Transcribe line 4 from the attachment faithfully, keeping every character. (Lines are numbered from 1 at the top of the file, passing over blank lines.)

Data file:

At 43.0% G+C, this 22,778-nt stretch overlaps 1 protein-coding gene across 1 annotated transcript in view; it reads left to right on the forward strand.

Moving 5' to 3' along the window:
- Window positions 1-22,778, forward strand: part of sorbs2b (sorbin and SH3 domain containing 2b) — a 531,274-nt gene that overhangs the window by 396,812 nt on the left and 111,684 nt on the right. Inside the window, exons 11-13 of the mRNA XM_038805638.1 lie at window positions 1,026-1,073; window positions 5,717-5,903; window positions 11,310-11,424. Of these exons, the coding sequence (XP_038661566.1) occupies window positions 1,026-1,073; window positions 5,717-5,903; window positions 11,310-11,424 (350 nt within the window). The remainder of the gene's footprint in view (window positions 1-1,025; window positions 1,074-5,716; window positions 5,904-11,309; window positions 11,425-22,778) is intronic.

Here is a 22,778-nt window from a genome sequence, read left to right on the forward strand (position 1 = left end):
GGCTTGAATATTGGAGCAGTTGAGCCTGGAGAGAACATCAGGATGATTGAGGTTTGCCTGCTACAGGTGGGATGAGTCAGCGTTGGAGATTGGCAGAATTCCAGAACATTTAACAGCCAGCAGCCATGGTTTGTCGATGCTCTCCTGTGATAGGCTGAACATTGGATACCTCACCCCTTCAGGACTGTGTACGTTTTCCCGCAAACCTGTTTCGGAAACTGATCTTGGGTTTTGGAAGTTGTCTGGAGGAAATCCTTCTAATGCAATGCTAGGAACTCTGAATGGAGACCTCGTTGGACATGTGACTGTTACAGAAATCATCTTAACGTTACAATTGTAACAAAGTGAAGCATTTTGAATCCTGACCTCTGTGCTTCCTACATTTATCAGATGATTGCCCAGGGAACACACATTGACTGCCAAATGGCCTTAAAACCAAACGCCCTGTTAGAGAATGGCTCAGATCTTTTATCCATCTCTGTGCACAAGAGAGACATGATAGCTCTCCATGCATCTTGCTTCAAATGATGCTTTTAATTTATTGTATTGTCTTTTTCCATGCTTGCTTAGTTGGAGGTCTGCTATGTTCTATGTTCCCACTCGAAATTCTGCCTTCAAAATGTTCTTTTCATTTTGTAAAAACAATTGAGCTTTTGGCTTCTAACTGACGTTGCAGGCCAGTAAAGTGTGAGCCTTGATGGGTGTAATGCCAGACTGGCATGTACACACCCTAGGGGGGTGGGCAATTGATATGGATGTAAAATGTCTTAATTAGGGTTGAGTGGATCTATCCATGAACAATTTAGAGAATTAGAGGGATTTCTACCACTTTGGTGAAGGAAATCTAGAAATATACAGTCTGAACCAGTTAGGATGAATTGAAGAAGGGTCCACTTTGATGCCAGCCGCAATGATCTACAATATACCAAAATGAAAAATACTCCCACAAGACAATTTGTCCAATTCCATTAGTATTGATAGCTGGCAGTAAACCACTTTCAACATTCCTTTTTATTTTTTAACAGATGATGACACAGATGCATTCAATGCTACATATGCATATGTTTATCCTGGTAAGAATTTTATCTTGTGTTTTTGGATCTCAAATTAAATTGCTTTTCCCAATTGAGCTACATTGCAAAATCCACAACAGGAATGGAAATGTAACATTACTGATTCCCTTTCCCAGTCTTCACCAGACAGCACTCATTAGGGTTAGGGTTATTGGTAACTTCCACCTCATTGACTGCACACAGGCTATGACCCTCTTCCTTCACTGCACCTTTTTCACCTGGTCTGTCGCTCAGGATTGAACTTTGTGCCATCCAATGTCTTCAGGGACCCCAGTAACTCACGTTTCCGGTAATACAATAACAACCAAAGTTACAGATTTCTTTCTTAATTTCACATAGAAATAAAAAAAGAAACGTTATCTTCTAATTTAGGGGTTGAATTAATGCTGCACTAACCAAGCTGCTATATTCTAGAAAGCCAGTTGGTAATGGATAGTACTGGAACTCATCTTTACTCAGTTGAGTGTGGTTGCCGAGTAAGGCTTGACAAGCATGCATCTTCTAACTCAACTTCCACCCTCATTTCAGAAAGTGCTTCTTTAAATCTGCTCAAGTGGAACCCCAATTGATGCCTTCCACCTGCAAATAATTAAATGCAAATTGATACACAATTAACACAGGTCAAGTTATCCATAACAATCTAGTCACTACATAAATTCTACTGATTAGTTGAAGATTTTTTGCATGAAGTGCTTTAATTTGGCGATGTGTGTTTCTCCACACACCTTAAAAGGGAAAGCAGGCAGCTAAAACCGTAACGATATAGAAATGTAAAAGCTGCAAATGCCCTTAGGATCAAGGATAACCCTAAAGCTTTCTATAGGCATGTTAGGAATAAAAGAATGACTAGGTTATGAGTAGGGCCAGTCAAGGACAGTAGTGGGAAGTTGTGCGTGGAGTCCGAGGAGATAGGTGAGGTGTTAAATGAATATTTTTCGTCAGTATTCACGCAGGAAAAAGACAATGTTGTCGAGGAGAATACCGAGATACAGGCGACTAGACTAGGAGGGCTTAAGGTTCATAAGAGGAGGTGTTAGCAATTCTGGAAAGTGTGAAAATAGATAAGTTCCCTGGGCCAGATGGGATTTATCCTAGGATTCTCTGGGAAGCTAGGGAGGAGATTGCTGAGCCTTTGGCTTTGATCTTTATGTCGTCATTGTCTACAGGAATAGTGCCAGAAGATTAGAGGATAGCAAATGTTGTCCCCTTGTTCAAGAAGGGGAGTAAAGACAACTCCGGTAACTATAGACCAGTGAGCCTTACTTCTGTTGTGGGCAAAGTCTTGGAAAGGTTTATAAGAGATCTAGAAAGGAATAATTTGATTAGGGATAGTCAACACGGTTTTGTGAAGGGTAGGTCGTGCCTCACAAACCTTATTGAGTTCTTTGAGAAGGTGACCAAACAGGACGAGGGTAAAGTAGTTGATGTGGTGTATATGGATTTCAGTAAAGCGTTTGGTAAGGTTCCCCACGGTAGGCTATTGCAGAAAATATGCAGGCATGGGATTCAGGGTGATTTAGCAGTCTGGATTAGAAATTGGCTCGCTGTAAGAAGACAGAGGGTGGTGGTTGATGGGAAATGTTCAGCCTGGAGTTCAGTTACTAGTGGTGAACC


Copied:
Here is a 22,778-nt window from a genome sequence, read left to right on the forward strand (position 1 = left end):